The Minister for Science, Department of Trade and Industry (Lord Sainsbury of Turville): My Lords, the prospects of the United Kingdom being admitted to the North American Free Trade Agreement are non-existent. The United Kingdom is a committed member of the European Union. American foreign policy has, in recent years, consistently encouraged the UK to play a full role in a strong Europe, and the UK Government have no intention now, or in the future, of applying to be admitted to NAFTA.
Lord Renton of Mount Harry: My Lords, I thank the noble Lord for his reply. I ask the Minister to take the point a little further. If the North American Free Trade Agreement were genuinely to stretch its reach to outside the American continent, could it in fact play any part in promoting international free trade in any sense other than that already performed by the World Trade Organisation? Is it correct to say that membership of NAFTA by this country would be totally contrary to our membership of the EU because it would permit duty-free entry of goods from the United States, Canada and Mexico into this country?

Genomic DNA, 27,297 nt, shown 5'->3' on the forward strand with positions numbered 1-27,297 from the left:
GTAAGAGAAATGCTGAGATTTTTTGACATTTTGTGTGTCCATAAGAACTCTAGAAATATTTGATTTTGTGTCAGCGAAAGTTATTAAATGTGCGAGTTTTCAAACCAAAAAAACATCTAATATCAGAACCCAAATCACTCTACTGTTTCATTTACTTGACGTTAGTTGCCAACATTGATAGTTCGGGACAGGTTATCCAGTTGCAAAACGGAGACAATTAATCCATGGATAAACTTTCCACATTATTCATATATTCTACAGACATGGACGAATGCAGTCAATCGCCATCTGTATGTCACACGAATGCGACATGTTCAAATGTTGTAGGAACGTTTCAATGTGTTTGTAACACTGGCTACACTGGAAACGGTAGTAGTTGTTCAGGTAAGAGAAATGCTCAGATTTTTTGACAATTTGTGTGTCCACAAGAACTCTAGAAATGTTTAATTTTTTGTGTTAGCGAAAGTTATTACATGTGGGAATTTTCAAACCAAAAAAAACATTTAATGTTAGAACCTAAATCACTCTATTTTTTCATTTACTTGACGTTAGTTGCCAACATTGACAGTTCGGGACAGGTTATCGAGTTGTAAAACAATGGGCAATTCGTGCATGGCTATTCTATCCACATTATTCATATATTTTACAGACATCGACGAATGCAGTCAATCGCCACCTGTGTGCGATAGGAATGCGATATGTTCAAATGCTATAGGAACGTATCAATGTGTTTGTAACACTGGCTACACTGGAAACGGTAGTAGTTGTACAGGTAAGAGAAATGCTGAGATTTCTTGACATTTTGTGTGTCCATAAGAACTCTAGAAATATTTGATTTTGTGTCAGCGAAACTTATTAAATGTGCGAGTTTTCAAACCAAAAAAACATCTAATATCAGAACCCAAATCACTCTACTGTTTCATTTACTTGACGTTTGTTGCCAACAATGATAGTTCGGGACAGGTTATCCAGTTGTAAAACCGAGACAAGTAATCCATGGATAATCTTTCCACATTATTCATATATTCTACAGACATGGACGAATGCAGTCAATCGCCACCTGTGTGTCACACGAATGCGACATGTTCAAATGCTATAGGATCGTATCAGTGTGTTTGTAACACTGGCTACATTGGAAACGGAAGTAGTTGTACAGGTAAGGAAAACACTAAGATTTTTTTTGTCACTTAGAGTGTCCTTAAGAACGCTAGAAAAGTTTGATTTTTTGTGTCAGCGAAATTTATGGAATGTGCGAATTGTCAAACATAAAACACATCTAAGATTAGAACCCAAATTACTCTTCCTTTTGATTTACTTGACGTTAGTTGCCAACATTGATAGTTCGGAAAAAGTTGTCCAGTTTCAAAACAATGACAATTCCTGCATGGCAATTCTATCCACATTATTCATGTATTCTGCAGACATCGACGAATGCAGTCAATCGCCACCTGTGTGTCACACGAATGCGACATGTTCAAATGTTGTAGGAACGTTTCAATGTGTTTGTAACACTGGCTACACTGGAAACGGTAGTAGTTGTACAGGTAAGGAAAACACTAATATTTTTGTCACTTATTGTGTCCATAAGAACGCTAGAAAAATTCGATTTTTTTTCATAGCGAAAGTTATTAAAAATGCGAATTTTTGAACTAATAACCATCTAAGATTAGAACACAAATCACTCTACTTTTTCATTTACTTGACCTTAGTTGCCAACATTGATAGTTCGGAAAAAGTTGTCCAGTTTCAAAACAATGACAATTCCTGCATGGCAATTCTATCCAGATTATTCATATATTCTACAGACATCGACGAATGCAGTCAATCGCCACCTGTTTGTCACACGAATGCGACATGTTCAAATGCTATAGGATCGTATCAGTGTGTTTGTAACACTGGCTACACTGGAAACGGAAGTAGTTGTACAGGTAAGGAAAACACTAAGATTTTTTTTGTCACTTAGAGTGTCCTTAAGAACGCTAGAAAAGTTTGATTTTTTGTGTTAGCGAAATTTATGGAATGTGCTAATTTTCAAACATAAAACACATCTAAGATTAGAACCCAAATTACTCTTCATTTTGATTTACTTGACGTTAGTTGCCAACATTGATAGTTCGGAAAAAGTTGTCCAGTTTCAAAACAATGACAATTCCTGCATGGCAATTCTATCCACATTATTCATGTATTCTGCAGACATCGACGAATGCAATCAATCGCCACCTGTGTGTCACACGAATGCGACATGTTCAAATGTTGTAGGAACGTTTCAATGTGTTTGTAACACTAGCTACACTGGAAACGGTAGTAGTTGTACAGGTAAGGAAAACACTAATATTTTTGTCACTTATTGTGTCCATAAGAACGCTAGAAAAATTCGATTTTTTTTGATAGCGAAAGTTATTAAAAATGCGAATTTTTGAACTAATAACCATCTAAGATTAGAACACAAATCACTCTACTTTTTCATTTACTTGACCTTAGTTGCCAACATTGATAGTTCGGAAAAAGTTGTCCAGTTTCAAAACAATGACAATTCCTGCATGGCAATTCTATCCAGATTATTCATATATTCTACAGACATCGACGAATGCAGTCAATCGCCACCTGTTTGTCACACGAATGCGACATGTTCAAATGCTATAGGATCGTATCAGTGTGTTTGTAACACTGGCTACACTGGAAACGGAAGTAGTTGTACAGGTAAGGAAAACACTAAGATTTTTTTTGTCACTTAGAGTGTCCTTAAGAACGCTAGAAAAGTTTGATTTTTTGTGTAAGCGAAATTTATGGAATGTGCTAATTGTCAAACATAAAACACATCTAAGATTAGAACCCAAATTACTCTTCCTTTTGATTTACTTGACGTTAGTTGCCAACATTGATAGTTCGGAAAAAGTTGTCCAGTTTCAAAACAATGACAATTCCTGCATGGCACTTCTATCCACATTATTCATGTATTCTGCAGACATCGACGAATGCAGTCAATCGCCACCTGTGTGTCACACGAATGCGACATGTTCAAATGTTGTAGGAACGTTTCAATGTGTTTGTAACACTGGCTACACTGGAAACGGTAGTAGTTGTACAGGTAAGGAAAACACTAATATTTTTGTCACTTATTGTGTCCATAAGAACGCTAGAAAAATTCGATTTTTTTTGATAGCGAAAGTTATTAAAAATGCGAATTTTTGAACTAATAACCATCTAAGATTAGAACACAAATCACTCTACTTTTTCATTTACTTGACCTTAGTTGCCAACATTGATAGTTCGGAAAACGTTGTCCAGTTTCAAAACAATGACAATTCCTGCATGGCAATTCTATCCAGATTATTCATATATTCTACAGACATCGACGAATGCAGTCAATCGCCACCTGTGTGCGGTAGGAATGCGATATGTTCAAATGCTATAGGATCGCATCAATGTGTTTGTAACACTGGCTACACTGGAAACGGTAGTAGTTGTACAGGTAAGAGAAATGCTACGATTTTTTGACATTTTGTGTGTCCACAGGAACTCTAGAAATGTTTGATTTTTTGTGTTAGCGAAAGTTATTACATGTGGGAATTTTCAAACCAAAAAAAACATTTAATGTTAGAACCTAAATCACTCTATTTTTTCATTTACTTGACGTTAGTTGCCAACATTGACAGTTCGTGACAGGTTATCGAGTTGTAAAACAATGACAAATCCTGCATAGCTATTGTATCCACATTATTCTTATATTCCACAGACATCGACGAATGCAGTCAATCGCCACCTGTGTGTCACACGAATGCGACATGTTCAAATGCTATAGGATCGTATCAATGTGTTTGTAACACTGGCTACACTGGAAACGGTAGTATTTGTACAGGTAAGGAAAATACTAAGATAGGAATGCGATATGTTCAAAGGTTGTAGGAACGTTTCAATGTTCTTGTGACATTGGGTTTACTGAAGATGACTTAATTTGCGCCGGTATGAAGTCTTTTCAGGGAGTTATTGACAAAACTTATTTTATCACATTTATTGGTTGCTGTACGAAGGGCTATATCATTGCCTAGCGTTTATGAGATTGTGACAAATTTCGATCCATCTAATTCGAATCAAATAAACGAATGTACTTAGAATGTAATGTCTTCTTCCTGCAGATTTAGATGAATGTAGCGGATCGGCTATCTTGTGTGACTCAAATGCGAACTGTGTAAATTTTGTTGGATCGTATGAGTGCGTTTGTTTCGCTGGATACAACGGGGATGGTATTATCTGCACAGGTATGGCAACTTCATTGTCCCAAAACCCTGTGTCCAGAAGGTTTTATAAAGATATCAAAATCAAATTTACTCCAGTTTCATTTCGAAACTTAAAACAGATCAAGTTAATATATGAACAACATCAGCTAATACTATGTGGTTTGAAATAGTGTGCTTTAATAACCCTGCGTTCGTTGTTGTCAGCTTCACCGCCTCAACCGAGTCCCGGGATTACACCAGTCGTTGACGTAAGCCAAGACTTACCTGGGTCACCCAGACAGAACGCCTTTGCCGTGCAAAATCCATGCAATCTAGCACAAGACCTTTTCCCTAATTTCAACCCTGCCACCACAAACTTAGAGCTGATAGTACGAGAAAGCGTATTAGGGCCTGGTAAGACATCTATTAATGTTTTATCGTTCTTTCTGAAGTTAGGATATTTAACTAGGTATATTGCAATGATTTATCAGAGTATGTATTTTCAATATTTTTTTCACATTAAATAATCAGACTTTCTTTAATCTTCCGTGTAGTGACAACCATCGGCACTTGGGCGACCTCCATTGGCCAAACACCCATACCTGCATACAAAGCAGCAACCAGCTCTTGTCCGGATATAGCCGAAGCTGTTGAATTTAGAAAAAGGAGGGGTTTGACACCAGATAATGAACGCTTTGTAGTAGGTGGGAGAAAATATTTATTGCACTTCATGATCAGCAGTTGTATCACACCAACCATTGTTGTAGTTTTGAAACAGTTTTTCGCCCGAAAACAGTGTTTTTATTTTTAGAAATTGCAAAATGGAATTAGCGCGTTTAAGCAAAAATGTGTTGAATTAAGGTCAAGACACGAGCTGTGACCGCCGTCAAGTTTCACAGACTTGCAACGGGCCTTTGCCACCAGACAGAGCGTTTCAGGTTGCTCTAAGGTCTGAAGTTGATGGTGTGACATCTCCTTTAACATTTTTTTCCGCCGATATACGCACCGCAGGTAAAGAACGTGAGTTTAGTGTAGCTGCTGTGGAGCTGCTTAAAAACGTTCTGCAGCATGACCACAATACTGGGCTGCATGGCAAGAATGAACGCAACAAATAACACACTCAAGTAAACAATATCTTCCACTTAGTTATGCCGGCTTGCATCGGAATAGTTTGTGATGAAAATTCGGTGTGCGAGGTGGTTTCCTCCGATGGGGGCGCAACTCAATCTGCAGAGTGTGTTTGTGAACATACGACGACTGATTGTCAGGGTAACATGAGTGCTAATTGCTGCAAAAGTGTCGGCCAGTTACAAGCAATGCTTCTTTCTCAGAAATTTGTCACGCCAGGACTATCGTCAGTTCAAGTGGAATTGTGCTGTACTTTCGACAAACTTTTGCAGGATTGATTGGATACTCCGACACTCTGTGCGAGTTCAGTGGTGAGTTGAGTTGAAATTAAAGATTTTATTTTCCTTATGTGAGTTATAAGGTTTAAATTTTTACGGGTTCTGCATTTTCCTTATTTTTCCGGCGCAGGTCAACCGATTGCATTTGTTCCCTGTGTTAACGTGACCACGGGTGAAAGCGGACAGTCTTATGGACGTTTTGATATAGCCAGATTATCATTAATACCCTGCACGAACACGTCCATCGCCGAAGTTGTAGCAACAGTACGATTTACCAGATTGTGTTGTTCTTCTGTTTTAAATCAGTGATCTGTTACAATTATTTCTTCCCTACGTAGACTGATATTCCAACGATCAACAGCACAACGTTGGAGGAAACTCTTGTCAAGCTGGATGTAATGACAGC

Lord Sainsbury of Turville: My Lords, it is quite clear that, under Article 10, membership of NAFTA would not be compatible with our membership of the EU. More important, it appears to make no economic sense whatever, in that 52 per cent of our trade in goods and services is with the EU, and--I believe--18 per cent is with NAFTA. In fact, our trade with Sweden exceeds the total of our trade with Canada and Mexico put together. Eight of our top 10 trade partners are in Europe. On that basis, it would not seem to me to make commercial sense.
Lord Taverne: My Lords, does the Minister agree that the increasing enthusiasm in certain parts of the Conservative Party for a link-up with NAFTA is yet another indication that their strident campaign against the euro is taking them ever closer to rejecting the European Union altogether? Would it not be wise for the Government, in turn, to be somewhat more relaxed
Lord Sainsbury of Turville: My Lords, the question of what the policy of the Conservative Party now is on that issue is obviously very real. It seems to be moving towards rejecting the European Union in its totality. I merely point out what has been said by Malcolm Rifkind, John Major, and the right honourable Member for Henley, Mr Heseltine. Perhaps I may read out their comments. John Major said recently: